Businessman, freshman, upperclassman. There’s nothing wrong with these commonly used words, right? Wrong.
BusinessMAN, freshMAN, upperclassMAN. Words matter. They’re how we communicate, understand, and feel when interacting with each other. When we use words such as businessman or freshman, we become complicit in making everyone other than men invisible. Hidden. Unseen.
Countless studies have established that gendered terms can hurt self-confidence and reinforce unconscious bias. These terms can communicate that being a “man” is the standard and everything else is outside the norm. Research1 conducted by the World Bank identified the grammatical gender structure of over 4,000 languages, accounting for 99% of the world’s population. It found that gendered language, i.e., language which identifies objects as masculine or feminine (or sometimes neutral), is spoken by 38% of the world population. Even more revealing was the association of gendered languages with low female labor force participation rates and regressive gender norms. The United Nations (UN)2 recognizes the role language plays in shaping social and cultural attitudes and the use of gender-neutral language as a powerful way to promote gender equality and eradicate gender bias. It is, therefore, clear that it’s not just semantics. Words matter.
My first tryst with a gendered term was the use of “Freshman” to refer to Grade 9 students. The term never quite sat right with me. To check if I was overreacting, I asked my twin brother, “How would you like to be called a Freshwoman?”. His response was laughter followed by a look of disgust. That was enough of a trigger for me to challenge the tradition, mindset, and status quo. I decided to do something about this, starting with my own school, Singapore American School (SAS). Armed with research from the UN and precedents of prestigious institutions such as Cornell, Yale, Columbia, and Dartmouth, which had already made a change, I approached the school leadership to replace this term with a gender-neutral alternative (such as first year student). The school leadership kindly agreed! During this process, I realized that the issue was far broader than just my school. American schools around the world, for example, continue to use this term. I understood the meaning of responsibility. How could I stop at just making the change at my school when so many mindsets remained unchanged?
I contacted all international schools around the world that are assisted by the United States Department of State (around 200 schools). Scouring thousands of websites, I am also in process of contacting around 1,000 independent schools in the US. The request is for these schools to consider the SAS example and replace the term "Freshman" with a gender-neutral alternative. I never expected the journey to be easy and knew things would not always go my way. Maybe only a few schools would convert, but I still had to go out and try because, in the end, I had to know that I was there, catalyzing change.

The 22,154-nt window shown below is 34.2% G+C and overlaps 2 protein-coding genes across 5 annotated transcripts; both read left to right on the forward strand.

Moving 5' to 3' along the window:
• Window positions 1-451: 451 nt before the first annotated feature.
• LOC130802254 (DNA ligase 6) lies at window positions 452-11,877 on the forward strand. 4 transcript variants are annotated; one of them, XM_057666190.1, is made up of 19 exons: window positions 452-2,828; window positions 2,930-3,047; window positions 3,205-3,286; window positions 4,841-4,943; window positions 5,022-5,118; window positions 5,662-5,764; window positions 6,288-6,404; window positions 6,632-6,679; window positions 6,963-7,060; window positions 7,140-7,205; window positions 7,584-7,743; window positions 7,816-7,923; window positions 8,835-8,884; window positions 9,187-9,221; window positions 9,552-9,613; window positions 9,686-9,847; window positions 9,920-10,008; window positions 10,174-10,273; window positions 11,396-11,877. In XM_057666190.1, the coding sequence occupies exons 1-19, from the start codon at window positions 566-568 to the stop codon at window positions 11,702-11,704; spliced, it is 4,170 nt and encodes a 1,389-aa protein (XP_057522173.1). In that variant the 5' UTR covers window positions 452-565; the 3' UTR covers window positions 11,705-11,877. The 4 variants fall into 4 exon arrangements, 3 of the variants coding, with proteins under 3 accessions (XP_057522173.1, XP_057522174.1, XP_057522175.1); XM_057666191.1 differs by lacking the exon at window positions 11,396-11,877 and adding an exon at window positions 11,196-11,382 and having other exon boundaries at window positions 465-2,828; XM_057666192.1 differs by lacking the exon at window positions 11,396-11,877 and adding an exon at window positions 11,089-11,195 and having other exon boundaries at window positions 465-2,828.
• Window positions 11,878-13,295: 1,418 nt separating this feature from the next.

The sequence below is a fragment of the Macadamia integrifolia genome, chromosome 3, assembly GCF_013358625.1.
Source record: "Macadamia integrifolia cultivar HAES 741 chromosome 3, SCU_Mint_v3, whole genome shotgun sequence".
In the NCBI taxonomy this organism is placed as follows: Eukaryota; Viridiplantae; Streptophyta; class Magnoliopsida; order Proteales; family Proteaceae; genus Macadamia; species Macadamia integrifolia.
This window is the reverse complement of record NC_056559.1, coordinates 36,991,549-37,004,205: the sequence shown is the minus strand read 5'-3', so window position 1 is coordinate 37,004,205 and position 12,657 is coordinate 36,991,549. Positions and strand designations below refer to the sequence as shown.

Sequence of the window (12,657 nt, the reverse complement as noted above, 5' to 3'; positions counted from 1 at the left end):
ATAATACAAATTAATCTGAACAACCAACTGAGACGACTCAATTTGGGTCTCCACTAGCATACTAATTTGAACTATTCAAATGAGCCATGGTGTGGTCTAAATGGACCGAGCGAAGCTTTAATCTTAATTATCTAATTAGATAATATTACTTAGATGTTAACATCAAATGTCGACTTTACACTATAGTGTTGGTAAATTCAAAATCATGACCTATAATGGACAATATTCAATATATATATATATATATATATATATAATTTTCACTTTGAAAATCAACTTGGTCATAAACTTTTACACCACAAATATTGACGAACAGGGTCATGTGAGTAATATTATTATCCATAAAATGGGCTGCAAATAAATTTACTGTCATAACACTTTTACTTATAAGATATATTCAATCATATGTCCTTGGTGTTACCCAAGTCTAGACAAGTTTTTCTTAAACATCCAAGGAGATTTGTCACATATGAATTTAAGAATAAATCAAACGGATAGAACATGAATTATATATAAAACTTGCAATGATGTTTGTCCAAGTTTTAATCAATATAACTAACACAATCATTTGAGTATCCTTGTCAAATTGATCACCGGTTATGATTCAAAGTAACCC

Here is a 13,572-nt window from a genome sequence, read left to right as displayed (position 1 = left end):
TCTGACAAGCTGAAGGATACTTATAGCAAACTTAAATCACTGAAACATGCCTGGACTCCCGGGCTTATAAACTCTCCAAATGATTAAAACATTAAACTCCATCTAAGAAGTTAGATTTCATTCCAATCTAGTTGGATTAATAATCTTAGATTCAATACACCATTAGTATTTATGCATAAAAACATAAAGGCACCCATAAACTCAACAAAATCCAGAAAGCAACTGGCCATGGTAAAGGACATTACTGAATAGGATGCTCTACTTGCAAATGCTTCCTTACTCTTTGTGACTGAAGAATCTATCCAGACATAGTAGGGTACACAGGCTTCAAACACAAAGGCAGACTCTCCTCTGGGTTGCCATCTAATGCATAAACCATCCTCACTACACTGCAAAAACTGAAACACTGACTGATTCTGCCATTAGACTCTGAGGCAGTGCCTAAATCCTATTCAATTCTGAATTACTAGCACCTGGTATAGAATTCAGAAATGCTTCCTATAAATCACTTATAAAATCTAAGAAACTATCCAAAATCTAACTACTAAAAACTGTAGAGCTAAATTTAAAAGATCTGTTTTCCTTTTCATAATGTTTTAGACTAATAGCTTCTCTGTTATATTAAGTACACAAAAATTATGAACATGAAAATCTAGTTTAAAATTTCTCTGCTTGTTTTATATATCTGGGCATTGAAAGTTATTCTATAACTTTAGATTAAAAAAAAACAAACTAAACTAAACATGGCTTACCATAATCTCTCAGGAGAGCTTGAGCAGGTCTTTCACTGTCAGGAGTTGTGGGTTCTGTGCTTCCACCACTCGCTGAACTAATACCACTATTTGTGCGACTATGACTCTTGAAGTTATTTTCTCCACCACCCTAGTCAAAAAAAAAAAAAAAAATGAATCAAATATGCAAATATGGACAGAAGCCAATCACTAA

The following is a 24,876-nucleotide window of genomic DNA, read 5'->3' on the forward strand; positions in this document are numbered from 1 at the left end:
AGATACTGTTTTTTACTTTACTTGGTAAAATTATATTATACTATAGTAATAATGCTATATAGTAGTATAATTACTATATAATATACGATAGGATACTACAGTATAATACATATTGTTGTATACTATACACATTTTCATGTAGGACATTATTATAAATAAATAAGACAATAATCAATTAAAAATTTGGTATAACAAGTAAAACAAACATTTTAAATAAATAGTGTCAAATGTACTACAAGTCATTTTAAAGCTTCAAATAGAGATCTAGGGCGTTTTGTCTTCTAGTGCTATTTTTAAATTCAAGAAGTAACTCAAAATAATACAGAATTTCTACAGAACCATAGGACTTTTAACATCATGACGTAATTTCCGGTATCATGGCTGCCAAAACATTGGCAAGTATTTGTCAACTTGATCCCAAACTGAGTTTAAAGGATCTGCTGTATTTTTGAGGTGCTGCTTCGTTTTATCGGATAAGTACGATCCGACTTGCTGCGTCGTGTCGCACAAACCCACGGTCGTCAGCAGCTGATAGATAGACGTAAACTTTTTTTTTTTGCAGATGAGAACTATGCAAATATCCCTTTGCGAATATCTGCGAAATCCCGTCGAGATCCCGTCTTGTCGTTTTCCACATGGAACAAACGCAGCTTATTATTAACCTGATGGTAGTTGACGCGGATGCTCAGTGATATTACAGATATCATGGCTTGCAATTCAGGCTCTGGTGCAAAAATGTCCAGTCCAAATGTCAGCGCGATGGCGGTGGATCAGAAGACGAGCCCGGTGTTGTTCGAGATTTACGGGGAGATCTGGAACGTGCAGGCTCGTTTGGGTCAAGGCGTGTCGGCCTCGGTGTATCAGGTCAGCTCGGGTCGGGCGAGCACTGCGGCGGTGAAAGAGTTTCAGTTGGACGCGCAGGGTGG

The response so far has been truly gratifying. As a result of the outreach, one school in Africa has already agreed to replace the term, while three others are actively reviewing its continued use. Many schools are reviewing their broader diversity, equity, and inclusion (DEI) practices, while countless more have encouraged the initiative. While I had not expected it, this journey has been fulfilling in completely unexpected ways. Students from schools as far apart as Ivory Coast and Bangladesh have reached out for guidance on their DEI initiatives.
Changing the term “Freshman” was never a battle of semantics but one of changing mindsets. The advocacy journey has made me alert to subtle biases which, though ubiquitous, seem hidden in plain sight. Questions abound. Why does a game of chess end only when the King dies even though the Queen is more versatile? Why does a deck of cards give more points to a King? Why are larger beds called King size and business leaders designated Chairman? When gender equality and breaking the glass ceiling are at the forefront of society, why are we holding on to outdated gendered terms and norms?
While I have made a start with “Freshman,” it is clearly just a single step in a long journey. Much more remains to be done.
1 World Bank Group, Policy Research Working Paper 8464, “Gendered Language”, June, 2018
2 United Nations, Guidelines for gender-inclusive language
Suhana is a 12th grade student at the Singapore American School. Born to parents from two Indian communities and having been born and brought up in different parts of India (Banglore in the South and Delhi in the North) before moving to Singapore, she has experienced and embraced cultural and regional diversity since childhood. She believes in values of empathy and dignity and is passionate about contributing to the cause of gender equality, more specifically gender-neutral language. She is also an author of “Metanoia: A Teenager's Diary: The journey of changing one's heart, self, or way of life,” a diary that captures a myriad of teenage emotions. The book is available on Amazon.
Instagram @ not.semantics